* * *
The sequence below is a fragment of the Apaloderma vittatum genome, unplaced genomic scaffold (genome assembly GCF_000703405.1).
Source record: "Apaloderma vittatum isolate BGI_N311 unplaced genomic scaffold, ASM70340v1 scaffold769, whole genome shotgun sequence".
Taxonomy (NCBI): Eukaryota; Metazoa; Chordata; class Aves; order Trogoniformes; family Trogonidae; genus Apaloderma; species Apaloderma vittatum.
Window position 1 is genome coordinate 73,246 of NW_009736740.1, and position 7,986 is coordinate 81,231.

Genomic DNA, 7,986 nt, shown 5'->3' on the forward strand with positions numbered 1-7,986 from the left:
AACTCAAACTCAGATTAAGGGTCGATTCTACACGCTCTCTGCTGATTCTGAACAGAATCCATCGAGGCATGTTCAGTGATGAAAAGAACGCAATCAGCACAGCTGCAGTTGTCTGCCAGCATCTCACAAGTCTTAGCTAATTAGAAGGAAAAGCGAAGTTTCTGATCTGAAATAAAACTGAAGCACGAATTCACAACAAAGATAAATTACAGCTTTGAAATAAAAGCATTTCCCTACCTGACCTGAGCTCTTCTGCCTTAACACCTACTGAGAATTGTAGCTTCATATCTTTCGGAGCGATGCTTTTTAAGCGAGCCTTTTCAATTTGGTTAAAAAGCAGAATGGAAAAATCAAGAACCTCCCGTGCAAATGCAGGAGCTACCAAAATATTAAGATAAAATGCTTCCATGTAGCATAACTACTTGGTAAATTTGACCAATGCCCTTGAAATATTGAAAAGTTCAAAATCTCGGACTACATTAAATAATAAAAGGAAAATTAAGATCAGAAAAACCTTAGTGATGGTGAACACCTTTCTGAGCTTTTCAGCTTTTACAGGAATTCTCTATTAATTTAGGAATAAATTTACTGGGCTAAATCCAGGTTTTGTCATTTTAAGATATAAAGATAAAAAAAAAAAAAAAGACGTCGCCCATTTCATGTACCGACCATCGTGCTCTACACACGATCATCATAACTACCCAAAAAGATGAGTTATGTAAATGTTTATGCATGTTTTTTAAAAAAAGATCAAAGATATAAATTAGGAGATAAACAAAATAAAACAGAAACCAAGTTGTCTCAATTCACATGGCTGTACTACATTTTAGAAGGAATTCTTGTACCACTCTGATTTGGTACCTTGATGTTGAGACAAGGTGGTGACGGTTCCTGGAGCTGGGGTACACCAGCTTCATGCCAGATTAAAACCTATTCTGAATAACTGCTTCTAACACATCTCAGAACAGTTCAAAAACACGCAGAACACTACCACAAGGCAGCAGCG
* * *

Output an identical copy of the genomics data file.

The sequence below is a fragment of the Apaloderma vittatum genome, unplaced genomic scaffold (genome assembly GCF_000703405.1).
Source record: "Apaloderma vittatum isolate BGI_N311 unplaced genomic scaffold, ASM70340v1 scaffold769, whole genome shotgun sequence".
Taxonomy (NCBI): Eukaryota; Metazoa; Chordata; class Aves; order Trogoniformes; family Trogonidae; genus Apaloderma; species Apaloderma vittatum.
Window position 1 is genome coordinate 73,246 of NW_009736740.1, and position 7,986 is coordinate 81,231.

Genomic DNA, 7,986 nt, shown 5'->3' on the forward strand with positions numbered 1-7,986 from the left:
AACTCAAACTCAGATTAAGGGTCGATTCTACACGCTCTCTGCTGATTCTGAACAGAATCCATCGAGGCATGTTCAGTGATGAAAAGAACGCAATCAGCACAGCTGCAGTTGTCTGCCAGCATCTCACAAGTCTTAGCTAATTAGAAGGAAAAGCGAAGTTTCTGATCTGAAATAAAACTGAAGCACGAATTCACAACAAAGATAAATTACAGCTTTGAAATAAAAGCATTTCCCTACCTGACCTGAGCTCTTCTGCCTTAACACCTACTGAGAATTGTAGCTTCATATCTTTCGGAGCGATGCTTTTTAAGCGAGCCTTTTCAATTTGGTTAAAAAGCAGAATGGAAAAATCAAGAACCTCCCGTGCAAATGCAGGAGCTACCAAAATATTAAGATAAAATGCTTCCATGTAGCATAACTACTTGGTAAATTTGACCAATGCCCTTGAAATATTGAAAAGTTCAAAATCTCGGACTACATTAAATAATAAAAGGAAAATTAAGATCAGAAAAACCTTAGTGATGGTGAACACCTTTCTGAGCTTTTCAGCTTTTACAGGAATTCTCTATTAATTTAGGAATAAATTTACTGGGCTAAATCCAGGTTTTGTCATTTTAAGATATAAAGATAAAAAAAAAAAAAAAGACGTCGCCCATTTCATGTACCGACCATCGTGCTCTACACACGATCATCATAACTACCCAAAAAGATGAGTTATGTAAATGTTTATGCATGTTTTTTAAAAAAAGATCAAAGATATAAATTAGGAGATAAACAAAATAAAACAGAAACCAAGTTGTCTCAATTCACATGGCTGTACTACATTTTAGAAGGAATTCTTGTACCACTCTGATTTGGTACCTTGATGTTGAGACAAGGTGGTGACGGTTCCTGGAGCTGGGGTACACCAGCTTCATGCCAGATTAAAACCTATTCTGAATAACTGCTTCTAACACATCTCAGAACAGTTCAAAAACACGCAGAACACTACCACAAGGCAGCAGCG